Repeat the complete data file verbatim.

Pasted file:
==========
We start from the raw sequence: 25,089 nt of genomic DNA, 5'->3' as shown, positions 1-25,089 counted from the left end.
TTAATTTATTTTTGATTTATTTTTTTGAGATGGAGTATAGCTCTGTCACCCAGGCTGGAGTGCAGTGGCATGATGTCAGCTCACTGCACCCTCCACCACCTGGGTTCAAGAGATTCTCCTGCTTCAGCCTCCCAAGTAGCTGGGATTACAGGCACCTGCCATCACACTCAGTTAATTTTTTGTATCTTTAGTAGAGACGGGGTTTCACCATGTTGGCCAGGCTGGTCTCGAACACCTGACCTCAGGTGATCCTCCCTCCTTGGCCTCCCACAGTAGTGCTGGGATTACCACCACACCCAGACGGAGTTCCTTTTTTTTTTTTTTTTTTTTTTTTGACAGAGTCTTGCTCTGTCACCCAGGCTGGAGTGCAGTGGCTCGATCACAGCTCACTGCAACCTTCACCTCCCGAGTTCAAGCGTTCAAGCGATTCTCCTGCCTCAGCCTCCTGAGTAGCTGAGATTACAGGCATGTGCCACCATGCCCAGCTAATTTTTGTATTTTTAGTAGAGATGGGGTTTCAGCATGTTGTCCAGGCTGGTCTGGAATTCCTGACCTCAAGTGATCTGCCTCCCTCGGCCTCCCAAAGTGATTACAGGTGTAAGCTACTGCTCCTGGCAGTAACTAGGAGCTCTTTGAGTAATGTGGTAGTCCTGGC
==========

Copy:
We start from the raw sequence: 25,089 nt of genomic DNA, 5'->3' as shown, positions 1-25,089 counted from the left end.
TTAATTTATTTTTGATTTATTTTTTTGAGATGGAGTATAGCTCTGTCACCCAGGCTGGAGTGCAGTGGCATGATGTCAGCTCACTGCACCCTCCACCACCTGGGTTCAAGAGATTCTCCTGCTTCAGCCTCCCAAGTAGCTGGGATTACAGGCACCTGCCATCACACTCAGTTAATTTTTTGTATCTTTAGTAGAGACGGGGTTTCACCATGTTGGCCAGGCTGGTCTCGAACACCTGACCTCAGGTGATCCTCCCTCCTTGGCCTCCCACAGTAGTGCTGGGATTACCACCACACCCAGACGGAGTTCCTTTTTTTTTTTTTTTTTTTTTTTTGACAGAGTCTTGCTCTGTCACCCAGGCTGGAGTGCAGTGGCTCGATCACAGCTCACTGCAACCTTCACCTCCCGAGTTCAAGCGTTCAAGCGATTCTCCTGCCTCAGCCTCCTGAGTAGCTGAGATTACAGGCATGTGCCACCATGCCCAGCTAATTTTTGTATTTTTAGTAGAGATGGGGTTTCAGCATGTTGTCCAGGCTGGTCTGGAATTCCTGACCTCAAGTGATCTGCCTCCCTCGGCCTCCCAAAGTGATTACAGGTGTAAGCTACTGCTCCTGGCAGTAACTAGGAGCTCTTTGAGTAATGTGGTAGTCCTGGC